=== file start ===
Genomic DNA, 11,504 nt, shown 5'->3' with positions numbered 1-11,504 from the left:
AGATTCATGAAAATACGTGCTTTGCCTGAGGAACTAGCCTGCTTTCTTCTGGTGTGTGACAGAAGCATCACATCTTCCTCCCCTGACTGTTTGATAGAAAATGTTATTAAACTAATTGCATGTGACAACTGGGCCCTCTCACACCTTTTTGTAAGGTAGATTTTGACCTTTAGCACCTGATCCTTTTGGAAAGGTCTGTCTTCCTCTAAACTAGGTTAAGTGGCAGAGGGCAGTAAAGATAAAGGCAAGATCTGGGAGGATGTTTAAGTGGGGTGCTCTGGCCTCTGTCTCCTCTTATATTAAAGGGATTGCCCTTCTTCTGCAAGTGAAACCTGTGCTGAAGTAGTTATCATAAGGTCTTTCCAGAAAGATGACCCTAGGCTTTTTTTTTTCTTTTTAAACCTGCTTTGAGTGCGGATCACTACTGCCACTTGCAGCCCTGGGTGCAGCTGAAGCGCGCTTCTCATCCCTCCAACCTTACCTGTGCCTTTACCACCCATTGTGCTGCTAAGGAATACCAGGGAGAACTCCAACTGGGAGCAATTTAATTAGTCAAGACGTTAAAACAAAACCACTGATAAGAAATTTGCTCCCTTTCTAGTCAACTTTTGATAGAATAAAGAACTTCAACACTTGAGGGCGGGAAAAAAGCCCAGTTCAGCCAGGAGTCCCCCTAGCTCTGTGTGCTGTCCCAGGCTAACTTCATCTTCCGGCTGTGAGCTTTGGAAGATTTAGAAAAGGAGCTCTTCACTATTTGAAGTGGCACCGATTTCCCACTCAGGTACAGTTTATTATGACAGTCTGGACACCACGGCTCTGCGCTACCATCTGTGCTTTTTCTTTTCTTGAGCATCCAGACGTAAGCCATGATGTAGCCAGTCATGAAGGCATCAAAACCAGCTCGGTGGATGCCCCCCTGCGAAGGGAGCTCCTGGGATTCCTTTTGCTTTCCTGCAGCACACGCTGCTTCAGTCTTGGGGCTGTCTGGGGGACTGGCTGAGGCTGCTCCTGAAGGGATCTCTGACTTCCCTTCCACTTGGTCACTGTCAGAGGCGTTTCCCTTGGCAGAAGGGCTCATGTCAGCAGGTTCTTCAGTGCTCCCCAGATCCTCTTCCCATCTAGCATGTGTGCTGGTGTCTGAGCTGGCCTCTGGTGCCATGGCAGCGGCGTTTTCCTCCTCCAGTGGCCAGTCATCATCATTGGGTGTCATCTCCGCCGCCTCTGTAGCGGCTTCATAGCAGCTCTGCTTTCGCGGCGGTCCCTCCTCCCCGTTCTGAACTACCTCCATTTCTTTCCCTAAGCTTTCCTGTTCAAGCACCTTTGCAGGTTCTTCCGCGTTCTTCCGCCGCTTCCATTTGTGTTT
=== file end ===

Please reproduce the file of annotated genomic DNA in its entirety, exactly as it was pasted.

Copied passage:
Genomic DNA, 11,504 nt, shown 5'->3' with positions numbered 1-11,504 from the left:
AGATTCATGAAAATACGTGCTTTGCCTGAGGAACTAGCCTGCTTTCTTCTGGTGTGTGACAGAAGCATCACATCTTCCTCCCCTGACTGTTTGATAGAAAATGTTATTAAACTAATTGCATGTGACAACTGGGCCCTCTCACACCTTTTTGTAAGGTAGATTTTGACCTTTAGCACCTGATCCTTTTGGAAAGGTCTGTCTTCCTCTAAACTAGGTTAAGTGGCAGAGGGCAGTAAAGATAAAGGCAAGATCTGGGAGGATGTTTAAGTGGGGTGCTCTGGCCTCTGTCTCCTCTTATATTAAAGGGATTGCCCTTCTTCTGCAAGTGAAACCTGTGCTGAAGTAGTTATCATAAGGTCTTTCCAGAAAGATGACCCTAGGCTTTTTTTTTTCTTTTTAAACCTGCTTTGAGTGCGGATCACTACTGCCACTTGCAGCCCTGGGTGCAGCTGAAGCGCGCTTCTCATCCCTCCAACCTTACCTGTGCCTTTACCACCCATTGTGCTGCTAAGGAATACCAGGGAGAACTCCAACTGGGAGCAATTTAATTAGTCAAGACGTTAAAACAAAACCACTGATAAGAAATTTGCTCCCTTTCTAGTCAACTTTTGATAGAATAAAGAACTTCAACACTTGAGGGCGGGAAAAAAGCCCAGTTCAGCCAGGAGTCCCCCTAGCTCTGTGTGCTGTCCCAGGCTAACTTCATCTTCCGGCTGTGAGCTTTGGAAGATTTAGAAAAGGAGCTCTTCACTATTTGAAGTGGCACCGATTTCCCACTCAGGTACAGTTTATTATGACAGTCTGGACACCACGGCTCTGCGCTACCATCTGTGCTTTTTCTTTTCTTGAGCATCCAGACGTAAGCCATGATGTAGCCAGTCATGAAGGCATCAAAACCAGCTCGGTGGATGCCCCCCTGCGAAGGGAGCTCCTGGGATTCCTTTTGCTTTCCTGCAGCACACGCTGCTTCAGTCTTGGGGCTGTCTGGGGGACTGGCTGAGGCTGCTCCTGAAGGGATCTCTGACTTCCCTTCCACTTGGTCACTGTCAGAGGCGTTTCCCTTGGCAGAAGGGCTCATGTCAGCAGGTTCTTCAGTGCTCCCCAGATCCTCTTCCCATCTAGCATGTGTGCTGGTGTCTGAGCTGGCCTCTGGTGCCATGGCAGCGGCGTTTTCCTCCTCCAGTGGCCAGTCATCATCATTGGGTGTCATCTCCGCCGCCTCTGTAGCGGCTTCATAGCAGCTCTGCTTTCGCGGCGGTCCCTCCTCCCCGTTCTGAACTACCTCCATTTCTTTCCCTAAGCTTTCCTGTTCAAGCACCTTTGCAGGTTCTTCCGCGTTCTTCCGCCGCTTCCATTTGTGTTT